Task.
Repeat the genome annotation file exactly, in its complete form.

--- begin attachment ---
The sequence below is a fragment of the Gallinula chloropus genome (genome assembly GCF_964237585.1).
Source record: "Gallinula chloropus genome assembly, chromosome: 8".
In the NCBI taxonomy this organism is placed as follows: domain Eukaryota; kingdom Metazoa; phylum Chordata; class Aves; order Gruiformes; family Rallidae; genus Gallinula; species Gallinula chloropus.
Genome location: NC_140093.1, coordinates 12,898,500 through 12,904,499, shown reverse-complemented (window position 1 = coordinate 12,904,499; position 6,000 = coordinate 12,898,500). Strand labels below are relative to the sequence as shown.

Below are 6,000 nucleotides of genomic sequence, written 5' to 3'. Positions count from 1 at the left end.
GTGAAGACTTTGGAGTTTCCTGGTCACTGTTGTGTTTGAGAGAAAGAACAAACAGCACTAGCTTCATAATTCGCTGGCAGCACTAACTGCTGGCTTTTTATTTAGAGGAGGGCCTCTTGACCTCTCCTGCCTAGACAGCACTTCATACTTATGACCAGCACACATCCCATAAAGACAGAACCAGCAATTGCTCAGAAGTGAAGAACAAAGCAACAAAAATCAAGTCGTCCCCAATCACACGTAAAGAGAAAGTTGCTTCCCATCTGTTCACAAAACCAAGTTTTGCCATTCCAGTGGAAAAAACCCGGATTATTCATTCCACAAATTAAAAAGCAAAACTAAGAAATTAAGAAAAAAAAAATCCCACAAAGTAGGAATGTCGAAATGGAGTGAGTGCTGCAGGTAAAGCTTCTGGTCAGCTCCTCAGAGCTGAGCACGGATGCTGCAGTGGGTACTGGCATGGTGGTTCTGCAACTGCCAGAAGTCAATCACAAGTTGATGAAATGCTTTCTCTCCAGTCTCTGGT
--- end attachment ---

The sequence below is a fragment of the Gallinula chloropus genome (genome assembly GCF_964237585.1).
Source record: "Gallinula chloropus genome assembly, chromosome: 8".
In the NCBI taxonomy this organism is placed as follows: domain Eukaryota; kingdom Metazoa; phylum Chordata; class Aves; order Gruiformes; family Rallidae; genus Gallinula; species Gallinula chloropus.
Genome location: NC_140093.1, coordinates 12,898,500 through 12,904,499, shown reverse-complemented (window position 1 = coordinate 12,904,499; position 6,000 = coordinate 12,898,500). Strand labels below are relative to the sequence as shown.

Below are 6,000 nucleotides of genomic sequence, written 5' to 3'. Positions count from 1 at the left end.
GTGAAGACTTTGGAGTTTCCTGGTCACTGTTGTGTTTGAGAGAAAGAACAAACAGCACTAGCTTCATAATTCGCTGGCAGCACTAACTGCTGGCTTTTTATTTAGAGGAGGGCCTCTTGACCTCTCCTGCCTAGACAGCACTTCATACTTATGACCAGCACACATCCCATAAAGACAGAACCAGCAATTGCTCAGAAGTGAAGAACAAAGCAACAAAAATCAAGTCGTCCCCAATCACACGTAAAGAGAAAGTTGCTTCCCATCTGTTCACAAAACCAAGTTTTGCCATTCCAGTGGAAAAAACCCGGATTATTCATTCCACAAATTAAAAAGCAAAACTAAGAAATTAAGAAAAAAAAAATCCCACAAAGTAGGAATGTCGAAATGGAGTGAGTGCTGCAGGTAAAGCTTCTGGTCAGCTCCTCAGAGCTGAGCACGGATGCTGCAGTGGGTACTGGCATGGTGGTTCTGCAACTGCCAGAAGTCAATCACAAGTTGATGAAATGCTTTCTCTCCAGTCTCTGGT